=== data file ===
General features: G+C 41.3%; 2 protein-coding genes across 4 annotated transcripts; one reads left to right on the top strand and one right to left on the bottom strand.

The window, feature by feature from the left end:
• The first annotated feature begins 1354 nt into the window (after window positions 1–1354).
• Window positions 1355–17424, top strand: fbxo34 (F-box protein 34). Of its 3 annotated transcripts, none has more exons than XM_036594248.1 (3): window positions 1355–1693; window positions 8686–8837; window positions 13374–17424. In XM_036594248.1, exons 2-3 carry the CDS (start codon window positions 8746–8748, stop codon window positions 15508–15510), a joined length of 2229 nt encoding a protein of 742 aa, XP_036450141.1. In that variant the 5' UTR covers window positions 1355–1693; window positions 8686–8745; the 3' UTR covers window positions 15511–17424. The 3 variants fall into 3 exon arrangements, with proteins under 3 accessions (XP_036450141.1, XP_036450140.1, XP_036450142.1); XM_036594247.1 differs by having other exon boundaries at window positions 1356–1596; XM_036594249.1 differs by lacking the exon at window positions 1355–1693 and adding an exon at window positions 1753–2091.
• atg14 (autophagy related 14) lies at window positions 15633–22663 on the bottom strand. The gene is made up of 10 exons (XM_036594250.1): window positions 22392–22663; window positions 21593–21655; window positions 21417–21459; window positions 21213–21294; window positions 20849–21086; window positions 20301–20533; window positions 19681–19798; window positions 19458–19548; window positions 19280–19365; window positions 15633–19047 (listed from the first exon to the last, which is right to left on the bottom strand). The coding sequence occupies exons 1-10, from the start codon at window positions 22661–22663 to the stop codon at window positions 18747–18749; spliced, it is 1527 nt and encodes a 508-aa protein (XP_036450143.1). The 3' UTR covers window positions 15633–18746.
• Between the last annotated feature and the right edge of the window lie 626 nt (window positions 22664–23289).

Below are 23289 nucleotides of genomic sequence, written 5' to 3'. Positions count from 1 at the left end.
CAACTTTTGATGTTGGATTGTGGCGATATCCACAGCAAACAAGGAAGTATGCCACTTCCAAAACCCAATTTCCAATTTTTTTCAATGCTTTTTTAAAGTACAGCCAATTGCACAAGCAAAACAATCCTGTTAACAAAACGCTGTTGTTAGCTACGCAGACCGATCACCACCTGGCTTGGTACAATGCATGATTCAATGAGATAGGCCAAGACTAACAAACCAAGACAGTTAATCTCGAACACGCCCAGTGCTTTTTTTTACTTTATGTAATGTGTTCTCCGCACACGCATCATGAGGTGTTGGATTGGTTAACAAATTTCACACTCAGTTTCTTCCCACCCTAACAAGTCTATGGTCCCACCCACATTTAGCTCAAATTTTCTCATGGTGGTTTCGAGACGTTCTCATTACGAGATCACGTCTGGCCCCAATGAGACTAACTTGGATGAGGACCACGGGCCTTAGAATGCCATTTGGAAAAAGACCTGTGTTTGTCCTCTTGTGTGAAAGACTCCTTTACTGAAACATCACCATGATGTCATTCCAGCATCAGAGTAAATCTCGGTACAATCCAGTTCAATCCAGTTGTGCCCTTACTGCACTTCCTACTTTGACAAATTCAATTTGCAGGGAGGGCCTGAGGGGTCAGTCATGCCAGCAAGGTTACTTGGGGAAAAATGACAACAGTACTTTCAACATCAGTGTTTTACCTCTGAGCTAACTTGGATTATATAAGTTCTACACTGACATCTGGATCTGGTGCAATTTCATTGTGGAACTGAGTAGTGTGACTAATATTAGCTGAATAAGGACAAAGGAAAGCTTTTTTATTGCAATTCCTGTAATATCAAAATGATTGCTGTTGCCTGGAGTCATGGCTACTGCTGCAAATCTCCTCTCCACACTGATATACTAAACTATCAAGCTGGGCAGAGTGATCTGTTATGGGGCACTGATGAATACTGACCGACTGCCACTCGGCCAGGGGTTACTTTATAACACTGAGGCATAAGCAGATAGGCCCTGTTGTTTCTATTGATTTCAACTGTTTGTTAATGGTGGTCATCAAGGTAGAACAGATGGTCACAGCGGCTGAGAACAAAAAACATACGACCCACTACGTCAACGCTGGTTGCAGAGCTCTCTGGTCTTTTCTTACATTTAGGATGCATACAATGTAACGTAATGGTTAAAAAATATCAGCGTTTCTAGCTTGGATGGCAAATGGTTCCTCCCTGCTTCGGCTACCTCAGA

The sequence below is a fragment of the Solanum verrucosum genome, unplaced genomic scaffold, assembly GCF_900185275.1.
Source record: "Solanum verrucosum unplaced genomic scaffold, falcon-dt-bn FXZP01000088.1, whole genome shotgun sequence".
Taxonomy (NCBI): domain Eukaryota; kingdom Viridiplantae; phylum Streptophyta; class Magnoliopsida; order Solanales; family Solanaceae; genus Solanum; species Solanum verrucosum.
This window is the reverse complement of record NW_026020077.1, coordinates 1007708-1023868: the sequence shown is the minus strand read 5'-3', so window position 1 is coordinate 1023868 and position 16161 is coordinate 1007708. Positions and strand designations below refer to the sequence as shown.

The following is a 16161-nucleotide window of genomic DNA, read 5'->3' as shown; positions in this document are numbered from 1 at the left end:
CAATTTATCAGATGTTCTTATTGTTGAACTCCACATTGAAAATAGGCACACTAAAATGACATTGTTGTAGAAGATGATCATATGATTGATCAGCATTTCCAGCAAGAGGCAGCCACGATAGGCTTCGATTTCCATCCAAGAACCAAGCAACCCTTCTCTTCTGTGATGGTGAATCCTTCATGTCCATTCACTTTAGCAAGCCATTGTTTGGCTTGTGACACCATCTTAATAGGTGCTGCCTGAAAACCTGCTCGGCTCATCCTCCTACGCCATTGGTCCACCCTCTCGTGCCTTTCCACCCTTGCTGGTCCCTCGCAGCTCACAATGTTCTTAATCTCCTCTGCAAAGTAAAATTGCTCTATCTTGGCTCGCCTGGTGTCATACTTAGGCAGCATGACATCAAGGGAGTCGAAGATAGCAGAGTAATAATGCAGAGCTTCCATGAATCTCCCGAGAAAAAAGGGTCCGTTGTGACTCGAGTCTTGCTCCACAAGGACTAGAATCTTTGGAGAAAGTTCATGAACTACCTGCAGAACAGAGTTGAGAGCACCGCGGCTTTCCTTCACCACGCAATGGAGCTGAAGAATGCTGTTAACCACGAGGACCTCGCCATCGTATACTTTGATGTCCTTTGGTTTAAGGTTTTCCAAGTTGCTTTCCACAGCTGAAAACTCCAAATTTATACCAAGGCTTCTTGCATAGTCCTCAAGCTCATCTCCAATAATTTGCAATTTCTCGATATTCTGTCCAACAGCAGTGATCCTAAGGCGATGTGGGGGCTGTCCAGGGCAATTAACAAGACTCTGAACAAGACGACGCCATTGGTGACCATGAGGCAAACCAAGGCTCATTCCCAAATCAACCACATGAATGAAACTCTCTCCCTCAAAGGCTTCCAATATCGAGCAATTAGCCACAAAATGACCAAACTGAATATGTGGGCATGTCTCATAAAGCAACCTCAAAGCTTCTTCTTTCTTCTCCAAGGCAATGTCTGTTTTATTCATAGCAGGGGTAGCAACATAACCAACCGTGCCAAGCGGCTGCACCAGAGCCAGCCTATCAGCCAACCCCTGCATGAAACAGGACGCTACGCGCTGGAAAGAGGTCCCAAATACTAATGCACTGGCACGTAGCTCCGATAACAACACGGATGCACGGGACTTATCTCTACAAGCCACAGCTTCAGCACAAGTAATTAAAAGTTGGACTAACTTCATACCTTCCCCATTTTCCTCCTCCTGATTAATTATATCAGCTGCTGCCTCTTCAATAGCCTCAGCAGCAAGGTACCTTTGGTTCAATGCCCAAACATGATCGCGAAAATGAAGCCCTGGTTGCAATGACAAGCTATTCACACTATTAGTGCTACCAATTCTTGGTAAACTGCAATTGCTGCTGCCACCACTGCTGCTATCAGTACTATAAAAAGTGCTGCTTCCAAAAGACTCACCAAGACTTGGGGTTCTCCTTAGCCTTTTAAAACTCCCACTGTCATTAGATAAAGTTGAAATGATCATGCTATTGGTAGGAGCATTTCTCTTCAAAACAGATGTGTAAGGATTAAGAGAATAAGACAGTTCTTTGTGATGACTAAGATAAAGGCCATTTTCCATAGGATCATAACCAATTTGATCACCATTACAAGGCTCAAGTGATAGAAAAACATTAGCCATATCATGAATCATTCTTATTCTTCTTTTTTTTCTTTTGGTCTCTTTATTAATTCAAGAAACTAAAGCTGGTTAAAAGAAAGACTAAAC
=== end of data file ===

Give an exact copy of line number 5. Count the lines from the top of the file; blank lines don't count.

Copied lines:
• atg14 (autophagy related 14) lies at window positions 15633–22663 on the bottom strand. The gene is made up of 10 exons (XM_036594250.1): window positions 22392–22663; window positions 21593–21655; window positions 21417–21459; window positions 21213–21294; window positions 20849–21086; window positions 20301–20533; window positions 19681–19798; window positions 19458–19548; window positions 19280–19365; window positions 15633–19047 (listed from the first exon to the last, which is right to left on the bottom strand). The coding sequence occupies exons 1-10, from the start codon at window positions 22661–22663 to the stop codon at window positions 18747–18749; spliced, it is 1527 nt and encodes a 508-aa protein (XP_036450143.1). The 3' UTR covers window positions 15633–18746.